What’s on your heart is one of those questions we ask when someone’s wrestling with something. It’s a great question because it forces us to speak, out loud, what the voices in our heads are telling us. These voices (or intuitions) provide valuable information on everything from how to approach a hurting friend, to a weighty business decision, to figuring out what we want to be when we grow up. However, our inner voices can hurt us just as much as they help.
Think of how we view ourselves. Not like when someone is asking us in a job interview, or when we’re feeling great. Rather, what do we think when things aren’t going well, when we’re vulnerable, when we’re hurting.
Do we think like Stuart Smalley – that we’re not good enough, not smart enough? Do we look at others and think they have it altogether, what’s wrong with me? Or maybe “I’m such an idiot!” rolls off our tongue too often, and too naturally?
If we’re thinking these things, the question we can ask ourselves is what’s in our hearts. Few care to admit it, or even consider it as part of the problem, but we have a heart problem. It comes in a lot of forms, but envy, pride, resentment, superiority, greed are just a few. They’re cancers that cling to our hearts like embedded ticks. They imprison us.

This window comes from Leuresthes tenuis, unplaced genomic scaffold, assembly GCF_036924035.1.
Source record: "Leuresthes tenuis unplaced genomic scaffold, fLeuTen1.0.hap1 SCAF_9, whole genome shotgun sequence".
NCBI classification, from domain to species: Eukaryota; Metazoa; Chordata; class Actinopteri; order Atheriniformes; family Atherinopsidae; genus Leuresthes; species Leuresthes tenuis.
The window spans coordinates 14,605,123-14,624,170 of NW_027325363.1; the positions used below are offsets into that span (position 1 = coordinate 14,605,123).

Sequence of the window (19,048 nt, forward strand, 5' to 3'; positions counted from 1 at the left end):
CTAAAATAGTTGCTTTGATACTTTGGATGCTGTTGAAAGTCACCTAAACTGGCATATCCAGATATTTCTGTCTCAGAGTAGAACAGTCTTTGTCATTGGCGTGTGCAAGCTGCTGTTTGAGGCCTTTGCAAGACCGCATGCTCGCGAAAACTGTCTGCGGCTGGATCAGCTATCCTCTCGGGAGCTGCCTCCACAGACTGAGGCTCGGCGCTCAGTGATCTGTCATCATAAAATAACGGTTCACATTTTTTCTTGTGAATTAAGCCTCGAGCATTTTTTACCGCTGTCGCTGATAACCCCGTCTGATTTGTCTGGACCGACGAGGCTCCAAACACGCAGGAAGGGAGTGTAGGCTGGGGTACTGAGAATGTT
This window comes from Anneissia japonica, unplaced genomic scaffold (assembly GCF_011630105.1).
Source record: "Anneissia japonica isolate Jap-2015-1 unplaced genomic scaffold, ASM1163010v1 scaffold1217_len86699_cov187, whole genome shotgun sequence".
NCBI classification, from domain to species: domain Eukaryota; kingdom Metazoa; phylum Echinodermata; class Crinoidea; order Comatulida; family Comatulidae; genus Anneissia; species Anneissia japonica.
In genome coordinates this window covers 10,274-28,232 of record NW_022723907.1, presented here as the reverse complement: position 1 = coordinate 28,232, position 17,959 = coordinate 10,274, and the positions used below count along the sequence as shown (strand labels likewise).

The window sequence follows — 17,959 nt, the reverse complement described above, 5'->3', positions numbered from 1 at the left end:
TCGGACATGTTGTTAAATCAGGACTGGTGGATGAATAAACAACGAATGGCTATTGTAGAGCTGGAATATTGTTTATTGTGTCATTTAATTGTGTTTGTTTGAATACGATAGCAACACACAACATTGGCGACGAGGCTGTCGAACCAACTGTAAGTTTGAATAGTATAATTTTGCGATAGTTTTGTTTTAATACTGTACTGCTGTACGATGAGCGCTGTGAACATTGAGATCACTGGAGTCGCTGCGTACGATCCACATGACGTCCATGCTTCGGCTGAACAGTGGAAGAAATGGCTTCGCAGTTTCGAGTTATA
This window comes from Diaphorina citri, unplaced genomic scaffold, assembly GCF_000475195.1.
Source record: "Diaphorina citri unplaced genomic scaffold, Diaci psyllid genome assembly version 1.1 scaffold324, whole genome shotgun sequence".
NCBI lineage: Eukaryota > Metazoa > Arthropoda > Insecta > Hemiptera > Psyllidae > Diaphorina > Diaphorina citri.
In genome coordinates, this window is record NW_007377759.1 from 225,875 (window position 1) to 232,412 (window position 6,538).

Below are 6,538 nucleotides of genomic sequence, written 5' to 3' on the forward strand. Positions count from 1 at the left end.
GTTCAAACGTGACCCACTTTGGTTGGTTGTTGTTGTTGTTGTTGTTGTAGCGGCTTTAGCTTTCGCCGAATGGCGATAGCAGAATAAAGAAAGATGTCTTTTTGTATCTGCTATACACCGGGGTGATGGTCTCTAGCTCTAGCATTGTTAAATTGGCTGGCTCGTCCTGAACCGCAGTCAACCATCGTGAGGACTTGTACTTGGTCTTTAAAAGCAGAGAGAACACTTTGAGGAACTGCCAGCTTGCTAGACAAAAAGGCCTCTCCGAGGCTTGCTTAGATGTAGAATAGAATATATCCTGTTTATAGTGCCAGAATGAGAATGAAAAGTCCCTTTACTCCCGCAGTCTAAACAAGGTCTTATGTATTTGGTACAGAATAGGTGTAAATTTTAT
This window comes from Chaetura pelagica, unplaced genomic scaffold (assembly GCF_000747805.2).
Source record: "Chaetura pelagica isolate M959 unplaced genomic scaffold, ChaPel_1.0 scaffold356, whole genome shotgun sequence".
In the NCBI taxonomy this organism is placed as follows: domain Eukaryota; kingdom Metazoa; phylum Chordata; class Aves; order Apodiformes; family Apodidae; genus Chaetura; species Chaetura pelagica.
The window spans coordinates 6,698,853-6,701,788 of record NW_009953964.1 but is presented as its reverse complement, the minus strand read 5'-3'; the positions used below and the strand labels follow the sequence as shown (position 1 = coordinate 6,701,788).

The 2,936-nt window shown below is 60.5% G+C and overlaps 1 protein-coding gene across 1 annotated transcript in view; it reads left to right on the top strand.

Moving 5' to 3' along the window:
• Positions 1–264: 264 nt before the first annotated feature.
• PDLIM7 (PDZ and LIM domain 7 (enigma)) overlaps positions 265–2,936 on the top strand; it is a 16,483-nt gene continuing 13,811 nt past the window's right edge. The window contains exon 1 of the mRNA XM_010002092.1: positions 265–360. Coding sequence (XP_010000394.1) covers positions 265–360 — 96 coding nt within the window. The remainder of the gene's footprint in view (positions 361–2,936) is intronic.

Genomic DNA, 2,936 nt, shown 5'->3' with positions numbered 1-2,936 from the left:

We think we’re free and that our minds are our own. They’re not. We’re hosts to a bunch of toxins that we think we control. We’re kind of like the alcoholic who says he’ll be fine just after receiving his second DUI. This isn’t meant to be dramatic. This is what all the spiritual gurus through the ages have been telling us – get rid of this crap that enslaves us and be free and powerful.
The negative voices are great opportunities to recognize the poison. We can’t begin to address that which we don’t understand or can’t see. With this stuff on our heart, our intuitions are clouded. We can’t truly hear our inner voices – God, especially.
Our inner voices are busy – always working so we get lots of opportunities to listen. The voice is often subtle, small, and can seem quite ordinary, but try following it once or twice and see if anything blooms.
Thanks for reading,
~ Ted Olson